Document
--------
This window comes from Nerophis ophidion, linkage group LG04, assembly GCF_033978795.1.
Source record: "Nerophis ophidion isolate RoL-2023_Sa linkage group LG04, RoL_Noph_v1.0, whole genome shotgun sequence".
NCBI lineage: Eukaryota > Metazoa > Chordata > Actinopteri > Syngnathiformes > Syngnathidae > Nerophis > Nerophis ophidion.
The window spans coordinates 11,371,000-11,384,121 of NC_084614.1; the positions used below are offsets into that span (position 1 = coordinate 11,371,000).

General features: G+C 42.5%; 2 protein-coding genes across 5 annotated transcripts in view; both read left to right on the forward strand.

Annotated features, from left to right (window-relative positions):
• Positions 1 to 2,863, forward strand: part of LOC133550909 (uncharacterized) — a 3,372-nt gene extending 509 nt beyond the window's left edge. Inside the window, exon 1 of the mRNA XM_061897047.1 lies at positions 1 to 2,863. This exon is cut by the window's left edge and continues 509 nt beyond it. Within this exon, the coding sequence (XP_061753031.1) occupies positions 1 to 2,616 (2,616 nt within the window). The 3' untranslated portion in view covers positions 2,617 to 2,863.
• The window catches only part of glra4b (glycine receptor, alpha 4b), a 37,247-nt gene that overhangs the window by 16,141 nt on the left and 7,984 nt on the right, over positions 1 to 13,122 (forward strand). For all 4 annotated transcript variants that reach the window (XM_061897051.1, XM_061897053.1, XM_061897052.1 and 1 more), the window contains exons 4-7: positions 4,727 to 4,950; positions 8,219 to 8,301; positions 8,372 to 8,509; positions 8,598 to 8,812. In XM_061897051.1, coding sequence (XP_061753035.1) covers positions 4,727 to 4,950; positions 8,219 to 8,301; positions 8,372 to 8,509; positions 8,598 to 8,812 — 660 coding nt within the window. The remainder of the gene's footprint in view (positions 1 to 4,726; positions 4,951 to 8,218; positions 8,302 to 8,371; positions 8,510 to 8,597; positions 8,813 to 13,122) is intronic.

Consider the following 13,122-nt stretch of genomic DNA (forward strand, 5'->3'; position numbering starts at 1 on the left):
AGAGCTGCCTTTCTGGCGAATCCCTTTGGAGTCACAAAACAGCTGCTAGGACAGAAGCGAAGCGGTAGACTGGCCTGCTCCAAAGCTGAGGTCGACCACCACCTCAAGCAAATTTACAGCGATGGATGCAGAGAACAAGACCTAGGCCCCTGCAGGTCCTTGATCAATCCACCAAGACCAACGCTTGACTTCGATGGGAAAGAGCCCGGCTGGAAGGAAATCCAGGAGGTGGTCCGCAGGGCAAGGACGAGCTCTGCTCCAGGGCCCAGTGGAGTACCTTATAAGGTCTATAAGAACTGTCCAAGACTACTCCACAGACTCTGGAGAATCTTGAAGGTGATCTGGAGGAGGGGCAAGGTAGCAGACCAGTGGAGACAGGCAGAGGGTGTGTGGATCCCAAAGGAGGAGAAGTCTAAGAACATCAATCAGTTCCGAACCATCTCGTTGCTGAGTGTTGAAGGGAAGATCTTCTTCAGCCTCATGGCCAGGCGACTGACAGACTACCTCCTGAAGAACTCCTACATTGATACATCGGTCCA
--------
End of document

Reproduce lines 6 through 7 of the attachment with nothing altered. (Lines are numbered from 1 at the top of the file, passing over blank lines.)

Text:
Annotated features, from left to right (window-relative positions):
• Positions 1 to 2,863, forward strand: part of LOC133550909 (uncharacterized) — a 3,372-nt gene extending 509 nt beyond the window's left edge. Inside the window, exon 1 of the mRNA XM_061897047.1 lies at positions 1 to 2,863. This exon is cut by the window's left edge and continues 509 nt beyond it. Within this exon, the coding sequence (XP_061753031.1) occupies positions 1 to 2,616 (2,616 nt within the window). The 3' untranslated portion in view covers positions 2,617 to 2,863.